Sunday, 3 February 2013
Strive for progress, not perfection
So you start training in whatever discipline you can think of. You seek out a role model and aim to be like them. You then beat yourself up as after a few weeks or months you don't look like them, play like them or fight like them. Keep in mind most of us will choose someone at the top of their game to idolise. That individual is paid and it is more often than not their profession to do what they do. Now you work 37 hours a week, have two kids, a wife, husband, maybe a second job and you need to fit all your training around that. YES, it can be done but don't quit too early.
Understand that little but often gains are good. Strive for progress, not the perfection you idolise. Small, regular amounts of weight loss, the ability to shift heavier weights over bigger distances. Learning and applying new techniques or being able to string more combinations together, even just surviving to the end of a class. These are all good indicators of progress. I think the main thing to take from this is not to give up too early. I spoke with a guy last week who I train with and he told me that his girlfriend was going to start training. He told her she needs to give it at least 3 months. That's only 12 sessions to give it a fair shot.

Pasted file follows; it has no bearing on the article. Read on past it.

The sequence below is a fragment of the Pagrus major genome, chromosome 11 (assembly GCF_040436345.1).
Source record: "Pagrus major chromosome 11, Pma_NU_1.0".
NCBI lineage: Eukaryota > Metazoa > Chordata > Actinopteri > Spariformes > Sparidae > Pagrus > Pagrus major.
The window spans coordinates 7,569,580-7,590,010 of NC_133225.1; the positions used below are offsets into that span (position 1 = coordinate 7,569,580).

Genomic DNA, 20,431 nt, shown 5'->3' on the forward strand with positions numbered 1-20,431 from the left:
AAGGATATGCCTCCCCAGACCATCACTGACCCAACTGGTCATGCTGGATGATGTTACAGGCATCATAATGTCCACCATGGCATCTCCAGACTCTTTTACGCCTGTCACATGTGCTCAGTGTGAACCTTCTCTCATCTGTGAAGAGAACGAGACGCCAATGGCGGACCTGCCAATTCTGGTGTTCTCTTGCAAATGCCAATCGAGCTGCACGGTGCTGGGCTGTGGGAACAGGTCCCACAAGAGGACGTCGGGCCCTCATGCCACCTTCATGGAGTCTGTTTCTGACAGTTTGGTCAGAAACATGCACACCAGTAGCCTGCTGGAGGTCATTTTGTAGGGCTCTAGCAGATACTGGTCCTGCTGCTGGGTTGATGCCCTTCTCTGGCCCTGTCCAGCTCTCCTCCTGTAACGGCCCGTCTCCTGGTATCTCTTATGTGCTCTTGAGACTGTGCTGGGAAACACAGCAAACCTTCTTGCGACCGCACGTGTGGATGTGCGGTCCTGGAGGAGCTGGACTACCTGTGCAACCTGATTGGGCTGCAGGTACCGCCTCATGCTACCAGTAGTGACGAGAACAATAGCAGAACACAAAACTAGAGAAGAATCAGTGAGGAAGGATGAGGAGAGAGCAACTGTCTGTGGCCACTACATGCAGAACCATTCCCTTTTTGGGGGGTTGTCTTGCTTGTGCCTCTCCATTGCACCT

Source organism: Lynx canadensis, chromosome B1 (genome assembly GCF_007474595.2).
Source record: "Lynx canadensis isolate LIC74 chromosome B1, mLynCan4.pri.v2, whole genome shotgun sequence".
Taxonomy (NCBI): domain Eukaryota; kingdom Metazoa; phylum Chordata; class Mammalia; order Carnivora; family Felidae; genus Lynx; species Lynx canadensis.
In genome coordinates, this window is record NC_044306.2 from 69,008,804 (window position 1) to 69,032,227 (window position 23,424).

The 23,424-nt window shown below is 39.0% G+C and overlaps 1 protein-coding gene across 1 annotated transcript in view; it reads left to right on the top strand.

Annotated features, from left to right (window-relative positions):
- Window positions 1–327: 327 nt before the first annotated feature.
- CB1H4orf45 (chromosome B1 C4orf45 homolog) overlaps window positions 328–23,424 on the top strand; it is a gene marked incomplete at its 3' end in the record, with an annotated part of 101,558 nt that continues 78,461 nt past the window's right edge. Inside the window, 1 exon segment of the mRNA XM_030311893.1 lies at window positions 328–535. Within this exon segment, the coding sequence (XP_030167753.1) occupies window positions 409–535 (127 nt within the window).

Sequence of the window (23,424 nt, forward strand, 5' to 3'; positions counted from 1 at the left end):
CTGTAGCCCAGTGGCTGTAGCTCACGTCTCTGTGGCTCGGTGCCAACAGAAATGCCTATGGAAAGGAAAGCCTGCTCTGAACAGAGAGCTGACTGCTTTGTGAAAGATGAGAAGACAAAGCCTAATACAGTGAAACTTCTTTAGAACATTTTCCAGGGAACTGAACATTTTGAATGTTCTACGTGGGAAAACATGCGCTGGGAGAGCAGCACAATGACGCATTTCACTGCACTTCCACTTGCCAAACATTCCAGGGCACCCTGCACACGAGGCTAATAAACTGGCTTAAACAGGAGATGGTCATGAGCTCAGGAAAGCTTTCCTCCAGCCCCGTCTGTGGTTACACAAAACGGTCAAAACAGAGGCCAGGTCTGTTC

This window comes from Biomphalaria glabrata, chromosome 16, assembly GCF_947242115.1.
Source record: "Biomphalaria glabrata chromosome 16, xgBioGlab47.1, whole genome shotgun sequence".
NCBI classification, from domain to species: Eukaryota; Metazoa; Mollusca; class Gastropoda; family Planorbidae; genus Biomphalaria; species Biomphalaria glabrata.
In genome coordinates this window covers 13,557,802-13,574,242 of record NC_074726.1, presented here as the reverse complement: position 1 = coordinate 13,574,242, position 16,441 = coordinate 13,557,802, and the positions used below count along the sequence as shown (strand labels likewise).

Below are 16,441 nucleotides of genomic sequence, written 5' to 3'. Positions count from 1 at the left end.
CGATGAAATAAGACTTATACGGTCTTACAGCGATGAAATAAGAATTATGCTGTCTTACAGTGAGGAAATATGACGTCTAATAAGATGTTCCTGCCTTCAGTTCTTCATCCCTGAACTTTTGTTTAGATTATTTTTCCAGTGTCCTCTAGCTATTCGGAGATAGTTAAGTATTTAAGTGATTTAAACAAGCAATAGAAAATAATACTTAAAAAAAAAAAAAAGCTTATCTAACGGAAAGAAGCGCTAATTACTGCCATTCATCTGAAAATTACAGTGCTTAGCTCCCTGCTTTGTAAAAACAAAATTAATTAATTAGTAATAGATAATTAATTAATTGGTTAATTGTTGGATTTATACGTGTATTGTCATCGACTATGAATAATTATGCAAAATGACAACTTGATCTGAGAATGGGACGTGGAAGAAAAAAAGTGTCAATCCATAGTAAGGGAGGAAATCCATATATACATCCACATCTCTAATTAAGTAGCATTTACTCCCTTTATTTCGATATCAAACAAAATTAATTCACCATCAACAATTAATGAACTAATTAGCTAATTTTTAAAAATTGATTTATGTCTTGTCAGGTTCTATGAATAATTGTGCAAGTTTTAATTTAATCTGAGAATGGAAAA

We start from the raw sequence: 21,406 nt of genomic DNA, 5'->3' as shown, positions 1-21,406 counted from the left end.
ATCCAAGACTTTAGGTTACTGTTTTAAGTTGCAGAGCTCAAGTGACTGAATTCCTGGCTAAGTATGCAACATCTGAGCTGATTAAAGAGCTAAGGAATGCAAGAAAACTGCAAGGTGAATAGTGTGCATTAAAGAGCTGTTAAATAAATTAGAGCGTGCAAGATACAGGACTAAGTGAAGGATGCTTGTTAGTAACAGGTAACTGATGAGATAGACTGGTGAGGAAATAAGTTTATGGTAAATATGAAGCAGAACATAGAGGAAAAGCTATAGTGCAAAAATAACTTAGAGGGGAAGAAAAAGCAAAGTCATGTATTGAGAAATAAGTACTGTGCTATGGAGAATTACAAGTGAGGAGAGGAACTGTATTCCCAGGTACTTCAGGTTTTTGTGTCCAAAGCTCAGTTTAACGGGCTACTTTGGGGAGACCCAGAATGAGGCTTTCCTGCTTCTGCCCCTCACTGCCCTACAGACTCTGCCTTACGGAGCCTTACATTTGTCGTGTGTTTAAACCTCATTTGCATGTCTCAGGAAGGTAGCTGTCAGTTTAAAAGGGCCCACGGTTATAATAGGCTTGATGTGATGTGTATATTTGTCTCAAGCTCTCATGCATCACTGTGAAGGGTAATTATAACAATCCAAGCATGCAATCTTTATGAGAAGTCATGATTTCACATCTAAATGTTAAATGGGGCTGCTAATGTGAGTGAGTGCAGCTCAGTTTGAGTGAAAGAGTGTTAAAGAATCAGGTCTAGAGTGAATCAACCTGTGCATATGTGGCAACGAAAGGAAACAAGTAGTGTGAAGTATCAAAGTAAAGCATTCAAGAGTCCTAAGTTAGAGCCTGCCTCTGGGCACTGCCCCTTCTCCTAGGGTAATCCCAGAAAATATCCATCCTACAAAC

Remember in the early stages the warm up can feel like an exercise class, you have jargon and your body is being asked to move in a way that might be alien. Just don't give up and jack it in, be stronger than that and I hate this term but man up. Imagine, as a toddler you fell over and went well I'm not walking again, I fell over and I am not great at it the first time I tried it. So I am going to sit on my behind forever and shuffle. The same can be said for training. Stick in there, train hard, learn new skills. It will change your life, I promise you for the better and for those around you.